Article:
There’s a secret spot in the brain, an endorphin-rich place many humans try to enter. It is a dangerous location dividing two sides of psychological states: drive and fortitude on the sunny side and the murky, ruinous side of masochism and martyrdom. Whether you are a writer or reader or observer of films, these characters who are on a quest for the ultimate mental escape, catch us, and pull us along for the ride. They have something to share about the human condition. Will they triumph or will they fall? The pleasure/pain principle is human nature’s most fascinating oxymoron. Some live it; almost all of us are entertained by it.
I admire the performing arts. The symmetry, the composition, and the spectacular lengths artists make it look and sound effortless garners awe. What’s the price an artist will pay to be the best? The rigors of practice and the dedicated focus to be perfect requires an atypical lifestyle where time and schedule are aligned for one purpose–to exist only for art. The Black Swan is one of my favorite psychological thrillers. The stress Nina Sayers struggles with as she strives to be perfect is an example of masochism. How does she achieve perfection? She has to let go of her bodily self and transcend to that secret spot where she becomes the black swan, Odile, and is no longer Nina, the good white swan, Odette. Darren Aronofsky told a similar story–opposite societal arena–starring Mickey Rourke in The Wrestler (2008). Both films depict the extent to which an artist will transcend to the art form they worship.
Whiplash (2014) is a tale about the sadomasochistic relationship of character Miles Teller and his mentor, Fletcher, played by J.K. Simmons who won the Oscar as his manipulative old-school instructor. Miles needed the task-master to push him to greatness. He couldn’t be the next Buddy Rich without the abuse. By the end of the story, the boy transcends into a man and the power struggle shifts to an exciting conclusion. The dynamic duo and the gorgeous jazz easily made Whiplash one of my favorite films of the year.
Breaking the Waves (1996) is an odd film set in Scotland starring Emily Watson and Stellan Skarsgård. Bess is Calvinist and pure of heart while Jan is an atheist oil-rigger. Her love for her husband extends to great limits most of us wouldn’t venture, for he becomes incapacitated and wants her to have sex with others and describe the details to keep their union whole. Her devout relationship with God affects her rationale, and she concedes, convinced it is God’s will to cure Jan. Bess eventually overcomes her repulsion with lovers and transcends to the special spot via sex to a symbolic state of purity by martyrdom. Visionary director Lars von Trier incorporated ten rules in his Dogme 95. The remote Scottish landscape is ancient and stimulating and perfect extension to the film. You can learn more about Lars von Trier’s technique HERE.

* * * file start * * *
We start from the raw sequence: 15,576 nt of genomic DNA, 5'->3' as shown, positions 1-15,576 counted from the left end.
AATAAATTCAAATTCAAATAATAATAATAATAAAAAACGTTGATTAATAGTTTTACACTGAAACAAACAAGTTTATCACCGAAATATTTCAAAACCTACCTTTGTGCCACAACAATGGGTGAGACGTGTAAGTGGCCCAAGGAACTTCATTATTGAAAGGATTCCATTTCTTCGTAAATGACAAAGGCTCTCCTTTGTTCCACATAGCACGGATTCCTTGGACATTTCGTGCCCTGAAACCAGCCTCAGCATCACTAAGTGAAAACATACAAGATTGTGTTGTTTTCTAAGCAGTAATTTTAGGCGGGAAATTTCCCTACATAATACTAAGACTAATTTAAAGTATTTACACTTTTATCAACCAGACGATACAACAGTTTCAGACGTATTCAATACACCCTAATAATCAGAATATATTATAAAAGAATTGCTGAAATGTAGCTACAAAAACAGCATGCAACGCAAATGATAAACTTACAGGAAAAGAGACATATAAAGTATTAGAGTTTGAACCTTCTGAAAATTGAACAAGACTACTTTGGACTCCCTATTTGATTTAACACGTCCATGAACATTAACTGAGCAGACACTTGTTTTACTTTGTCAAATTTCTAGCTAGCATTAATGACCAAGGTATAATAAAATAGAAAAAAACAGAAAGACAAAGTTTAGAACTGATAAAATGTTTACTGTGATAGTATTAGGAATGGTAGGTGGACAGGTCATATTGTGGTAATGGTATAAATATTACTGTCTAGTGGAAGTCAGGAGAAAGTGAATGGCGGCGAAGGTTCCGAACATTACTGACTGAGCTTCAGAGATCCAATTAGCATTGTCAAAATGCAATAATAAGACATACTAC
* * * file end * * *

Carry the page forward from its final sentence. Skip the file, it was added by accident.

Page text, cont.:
The threat of imminent death causes an adrenaline surge to create the complete escape. This altered state is foreign to normalcy. War puts you in that heightened state seen in films like The Hurt Locker and American Sniper. How ironic that only when faced with death, do some people feel alive.
The ER nurse or doctor. The ambulance driver. The firefighter, and the police officer. Surrounded by the threat of death to others and themselves requires control and steady hands. The exposure releases the chemical surge and the instinct for survival kicks in; they are in the zone. They commit to a lifestyle that few of us could stomach. These heroes are in a voluntary, dangerous career, and they take the abuse. It’s their identity.
Similar to the skater, the dancer, and the musician, the focus to excel and perfect their sport requires one visit the sweet spot in the brain. Extreme sports, extreme results.
What about the craft of the actor? How far will an actor go to alter their state of being? There are few actors who come to mind who are willing to transform their bodies for the sake of their art, but Christian Bale probably does it better than anyone.
Extreme sleep deprivation is as close to the sweet spot as I’ve ever been. This altered state of torpidness is fascinating and dangerous. In the sweet spot, pain is not felt, the world does not hurt. Nothing can touch you. Does pain brings pleasure?